2. Walking meditation (focusing on the sensations of each step) seems surprisingly effective. I recently got into a state where my vision started to slowly swirl with waves of color. Additionally, the ground started to look more "patterned", in a similar way as on LSD ("pattern recognition enhancement"). Maintaining focus seemed easiest of all while walking, perhaps because of the greater stimulation -- I know that I have a chronic problem of being unable to focus on anything that is insufficiently stimulating and I hope that repeating exercises like this on a daily basis can train me towards having more useful concentration for other meditation tasks.

3. I've been trying to use noting as best I can, but there is an odd behavior that I'm not sure what to do with. Under the TMI model (if I understand it correctly), thoughts originate in the subconscious and are brought to conscious awareness, and at that point, we note that the thought has occurred, and in doing so, train the subconscious. But as I note, it starts to feel like my subconscious begins to conjure up thoughts for the express purpose of noting them. Soon it feels as if my thoughts are prefixed with the note itself! For example, I look past a streetlamp outside, and the thought that comes to mind is "Aha! You were thinking about that streetlamp." But I wasn't thinking about the streetlamp until that thought. It feels like some part of my mind is trying to trick me here! Or is it more subtle than that?

tl;dr: i worry i may have stumbled into the the trap of "oops i'm in the dark night with barely any meditation skills whatsoever", much like my friend I mentioned at the start. where do I go from here? how do i find a path that works? is there any particular guidance out there for people who have ended up at this stage with near zero knowledge?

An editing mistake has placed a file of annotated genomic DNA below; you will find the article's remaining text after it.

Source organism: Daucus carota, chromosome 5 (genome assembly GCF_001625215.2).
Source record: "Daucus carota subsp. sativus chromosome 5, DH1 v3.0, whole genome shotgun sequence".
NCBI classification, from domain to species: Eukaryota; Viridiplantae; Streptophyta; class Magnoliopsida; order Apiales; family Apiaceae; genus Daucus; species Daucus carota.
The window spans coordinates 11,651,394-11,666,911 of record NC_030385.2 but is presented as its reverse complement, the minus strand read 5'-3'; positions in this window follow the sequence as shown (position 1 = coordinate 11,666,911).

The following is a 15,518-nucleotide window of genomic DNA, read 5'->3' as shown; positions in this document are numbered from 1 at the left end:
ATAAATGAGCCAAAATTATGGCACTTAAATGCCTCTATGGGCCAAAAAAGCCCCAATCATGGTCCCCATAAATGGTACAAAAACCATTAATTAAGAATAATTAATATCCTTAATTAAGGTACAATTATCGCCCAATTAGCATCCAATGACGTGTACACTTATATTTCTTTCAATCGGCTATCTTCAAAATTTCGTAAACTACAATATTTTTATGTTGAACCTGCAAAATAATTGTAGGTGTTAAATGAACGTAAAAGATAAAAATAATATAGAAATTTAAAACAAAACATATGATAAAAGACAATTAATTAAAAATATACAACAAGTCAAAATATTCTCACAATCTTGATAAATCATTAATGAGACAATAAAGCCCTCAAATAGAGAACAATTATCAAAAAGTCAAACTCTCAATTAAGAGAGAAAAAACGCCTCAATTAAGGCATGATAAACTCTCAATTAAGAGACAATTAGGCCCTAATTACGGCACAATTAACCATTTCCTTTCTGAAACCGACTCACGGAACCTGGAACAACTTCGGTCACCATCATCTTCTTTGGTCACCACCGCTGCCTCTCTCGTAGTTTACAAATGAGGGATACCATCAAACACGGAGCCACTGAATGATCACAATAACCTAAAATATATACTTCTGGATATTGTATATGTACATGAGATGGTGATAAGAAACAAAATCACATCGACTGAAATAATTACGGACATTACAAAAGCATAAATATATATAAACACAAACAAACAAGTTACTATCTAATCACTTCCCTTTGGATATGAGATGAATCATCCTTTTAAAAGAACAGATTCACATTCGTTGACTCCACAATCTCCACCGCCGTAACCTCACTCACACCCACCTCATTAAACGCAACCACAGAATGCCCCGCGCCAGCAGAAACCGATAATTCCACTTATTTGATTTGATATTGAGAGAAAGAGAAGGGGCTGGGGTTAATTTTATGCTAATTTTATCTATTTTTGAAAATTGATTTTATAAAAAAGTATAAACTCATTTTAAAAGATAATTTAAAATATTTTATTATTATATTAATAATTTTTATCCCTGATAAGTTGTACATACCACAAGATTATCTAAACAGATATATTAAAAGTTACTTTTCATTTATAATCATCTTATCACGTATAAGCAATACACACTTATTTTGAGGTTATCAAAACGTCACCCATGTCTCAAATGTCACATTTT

RE: Where am I, and where should I go?
Answer
10/22/19 8:13 PM as a reply to Fiona G.
Fiona G:

3. I've been trying to use noting as best I can, but there is an odd behavior that I'm not sure what to do with. Under the TMI model (if I understand it correctly), thoughts originate in the subconscious and are brought to conscious awareness, and at that point, we note that the thought has occurred, and in doing so, train the subconscious. But as I note, it starts to feel like my subconscious begins to conjure up thoughts for the express purpose of noting them. Soon it feels as if my thoughts are prefixed with the note itself! For example, I look past a streetlamp outside, and the thought that comes to mind is "Aha! You were thinking about that streetlamp." But I wasn't thinking about the streetlamp until that thought. It feels like some part of my mind is trying to trick me here! Or is it more subtle than that?


That kind of behavior can be really frustrating!

You're hoping that you can somehow just freeze time, lay all your current thoughts on the table, and label them one after the other, right? I'm not sure that's possible.

It also seems likely to me that your mind is indeed conjuring up thoughts for the express purpose of noting them. I know my mind has done that many times. This is the kind of thing that minds do, and I don't see it as being a problem. I have found it useful to just try to go with the flow. You might find it useful to try including your physical senses in your noting.

RE: Where am I, and where should I go?
Answer
10/23/19 12:18 AM as a reply to Fiona G.
Hi Fiona,

I once heard a teacher describe an interesting technique they used when a student brought them a similar complaint. The teacher began... to answer... in an... odd... cadence. "Notice how those gaps caught your attention?" The teacher said. "Do that same thing with your thoughts. Focus on the gap between the thoughts. Try to expand the space of those gaps."